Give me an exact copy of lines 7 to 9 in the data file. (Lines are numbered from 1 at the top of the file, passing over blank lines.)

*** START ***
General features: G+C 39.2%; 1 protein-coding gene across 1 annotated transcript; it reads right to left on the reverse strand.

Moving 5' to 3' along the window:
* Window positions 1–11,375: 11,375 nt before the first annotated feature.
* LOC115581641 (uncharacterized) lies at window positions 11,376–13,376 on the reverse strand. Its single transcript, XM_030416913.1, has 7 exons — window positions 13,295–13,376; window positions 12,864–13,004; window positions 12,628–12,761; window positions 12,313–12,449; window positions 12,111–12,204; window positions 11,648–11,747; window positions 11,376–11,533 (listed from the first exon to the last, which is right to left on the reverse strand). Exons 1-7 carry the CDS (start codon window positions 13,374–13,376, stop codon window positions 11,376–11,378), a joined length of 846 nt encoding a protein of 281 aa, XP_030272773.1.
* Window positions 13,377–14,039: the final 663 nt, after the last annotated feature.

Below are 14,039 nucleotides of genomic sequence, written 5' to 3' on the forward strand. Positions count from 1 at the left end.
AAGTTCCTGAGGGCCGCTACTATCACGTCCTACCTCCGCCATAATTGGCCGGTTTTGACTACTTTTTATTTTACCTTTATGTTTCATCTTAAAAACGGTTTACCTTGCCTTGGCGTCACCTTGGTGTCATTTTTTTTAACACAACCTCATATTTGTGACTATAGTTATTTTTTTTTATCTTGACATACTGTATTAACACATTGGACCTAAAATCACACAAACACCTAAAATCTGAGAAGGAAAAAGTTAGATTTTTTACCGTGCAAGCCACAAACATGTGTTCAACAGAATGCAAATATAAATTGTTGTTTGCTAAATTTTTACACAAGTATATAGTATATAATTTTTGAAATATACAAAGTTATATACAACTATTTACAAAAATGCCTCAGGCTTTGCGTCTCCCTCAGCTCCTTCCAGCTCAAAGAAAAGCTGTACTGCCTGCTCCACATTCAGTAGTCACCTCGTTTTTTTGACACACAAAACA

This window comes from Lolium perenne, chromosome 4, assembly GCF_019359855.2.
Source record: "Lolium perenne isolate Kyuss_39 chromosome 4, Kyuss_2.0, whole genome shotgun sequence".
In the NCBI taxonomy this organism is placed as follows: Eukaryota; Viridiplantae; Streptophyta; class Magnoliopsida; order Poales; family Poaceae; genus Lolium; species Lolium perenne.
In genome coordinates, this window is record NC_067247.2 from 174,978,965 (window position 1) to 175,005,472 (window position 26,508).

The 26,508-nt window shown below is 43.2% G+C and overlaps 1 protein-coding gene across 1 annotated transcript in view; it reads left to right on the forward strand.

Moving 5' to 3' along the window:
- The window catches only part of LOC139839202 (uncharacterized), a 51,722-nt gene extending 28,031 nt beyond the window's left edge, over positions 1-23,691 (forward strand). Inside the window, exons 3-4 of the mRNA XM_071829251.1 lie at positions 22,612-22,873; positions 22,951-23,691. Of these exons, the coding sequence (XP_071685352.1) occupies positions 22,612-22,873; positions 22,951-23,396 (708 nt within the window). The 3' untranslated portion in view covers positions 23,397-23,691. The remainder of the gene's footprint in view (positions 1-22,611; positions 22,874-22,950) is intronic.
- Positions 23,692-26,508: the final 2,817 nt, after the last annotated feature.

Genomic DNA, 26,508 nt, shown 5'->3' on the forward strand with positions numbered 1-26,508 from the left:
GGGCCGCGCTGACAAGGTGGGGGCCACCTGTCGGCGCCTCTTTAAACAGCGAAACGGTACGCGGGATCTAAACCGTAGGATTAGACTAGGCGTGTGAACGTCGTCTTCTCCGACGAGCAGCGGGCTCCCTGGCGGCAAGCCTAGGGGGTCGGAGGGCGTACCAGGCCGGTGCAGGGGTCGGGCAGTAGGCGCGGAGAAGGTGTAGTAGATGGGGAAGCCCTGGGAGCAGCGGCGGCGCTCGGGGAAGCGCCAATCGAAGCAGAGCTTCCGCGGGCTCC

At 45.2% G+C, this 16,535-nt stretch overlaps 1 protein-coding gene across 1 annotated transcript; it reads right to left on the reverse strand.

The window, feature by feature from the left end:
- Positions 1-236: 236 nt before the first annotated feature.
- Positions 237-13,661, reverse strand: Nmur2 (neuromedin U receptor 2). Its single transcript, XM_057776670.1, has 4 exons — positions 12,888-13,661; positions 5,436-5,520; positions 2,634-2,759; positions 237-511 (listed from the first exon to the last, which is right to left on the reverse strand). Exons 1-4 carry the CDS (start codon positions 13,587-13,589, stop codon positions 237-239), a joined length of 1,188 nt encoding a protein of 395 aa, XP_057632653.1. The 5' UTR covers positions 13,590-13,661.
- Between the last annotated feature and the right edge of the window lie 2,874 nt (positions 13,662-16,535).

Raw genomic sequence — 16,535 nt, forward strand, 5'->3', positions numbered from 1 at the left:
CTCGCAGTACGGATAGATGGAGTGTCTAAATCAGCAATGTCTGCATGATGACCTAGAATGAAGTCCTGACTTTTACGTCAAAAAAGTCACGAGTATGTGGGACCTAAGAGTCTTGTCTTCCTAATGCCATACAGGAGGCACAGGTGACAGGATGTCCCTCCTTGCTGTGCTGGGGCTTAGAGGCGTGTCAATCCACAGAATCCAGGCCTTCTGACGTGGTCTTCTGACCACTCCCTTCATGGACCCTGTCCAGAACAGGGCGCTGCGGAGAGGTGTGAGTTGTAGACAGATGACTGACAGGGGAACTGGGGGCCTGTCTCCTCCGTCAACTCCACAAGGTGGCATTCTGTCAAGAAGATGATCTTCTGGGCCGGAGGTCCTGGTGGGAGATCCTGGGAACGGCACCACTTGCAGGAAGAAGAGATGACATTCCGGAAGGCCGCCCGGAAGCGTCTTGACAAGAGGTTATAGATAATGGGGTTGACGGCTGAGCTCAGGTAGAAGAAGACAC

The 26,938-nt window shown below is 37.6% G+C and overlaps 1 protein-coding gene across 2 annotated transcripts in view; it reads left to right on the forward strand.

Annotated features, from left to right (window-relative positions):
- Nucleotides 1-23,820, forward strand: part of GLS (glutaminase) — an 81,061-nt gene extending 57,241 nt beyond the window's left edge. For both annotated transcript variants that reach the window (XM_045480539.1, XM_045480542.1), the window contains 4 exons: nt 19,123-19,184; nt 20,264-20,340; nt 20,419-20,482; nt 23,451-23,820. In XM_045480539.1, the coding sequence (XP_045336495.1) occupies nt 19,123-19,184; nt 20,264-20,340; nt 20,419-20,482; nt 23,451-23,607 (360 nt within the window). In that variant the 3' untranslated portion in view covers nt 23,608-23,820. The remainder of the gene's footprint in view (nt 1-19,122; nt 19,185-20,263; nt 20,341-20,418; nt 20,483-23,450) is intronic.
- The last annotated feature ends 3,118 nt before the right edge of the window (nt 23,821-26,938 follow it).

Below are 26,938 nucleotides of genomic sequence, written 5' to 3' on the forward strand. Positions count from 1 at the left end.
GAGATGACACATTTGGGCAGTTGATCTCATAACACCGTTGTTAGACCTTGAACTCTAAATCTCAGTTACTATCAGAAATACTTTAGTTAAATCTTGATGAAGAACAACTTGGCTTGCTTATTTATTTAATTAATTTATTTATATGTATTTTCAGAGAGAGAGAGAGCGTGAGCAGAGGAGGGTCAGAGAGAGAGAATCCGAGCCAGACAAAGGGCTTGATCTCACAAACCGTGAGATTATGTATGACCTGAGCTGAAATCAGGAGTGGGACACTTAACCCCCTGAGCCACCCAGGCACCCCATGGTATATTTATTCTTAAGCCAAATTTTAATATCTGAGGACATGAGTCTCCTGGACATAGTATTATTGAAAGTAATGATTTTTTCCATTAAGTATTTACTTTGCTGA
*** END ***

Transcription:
AAGTTCCTGAGGGCCGCTACTATCACGTCCTACCTCCGCCATAATTGGCCGGTTTTGACTACTTTTTATTTTACCTTTATGTTTCATCTTAAAAACGGTTTACCTTGCCTTGGCGTCACCTTGGTGTCATTTTTTTTAACACAACCTCATATTTGTGACTATAGTTATTTTTTTTTATCTTGACATACTGTATTAACACATTGGACCTAAAATCACACAAACACCTAAAATCTGAGAAGGAAAAAGTTAGATTTTTTACCGTGCAAGCCACAAACATGTGTTCAACAGAATGCAAATATAAATTGTTGTTTGCTAAATTTTTACACAAGTATATAGTATATAATTTTTGAAATATACAAAGTTATATACAACTATTTACAAAAATGCCTCAGGCTTTGCGTCTCCCTCAGCTCCTTCCAGCTCAAAGAAAAGCTGTACTGCCTGCTCCACATTCAGTAGTCACCTCGTTTTTTTGACACACAAAACA

This window comes from Lolium perenne, chromosome 4, assembly GCF_019359855.2.
Source record: "Lolium perenne isolate Kyuss_39 chromosome 4, Kyuss_2.0, whole genome shotgun sequence".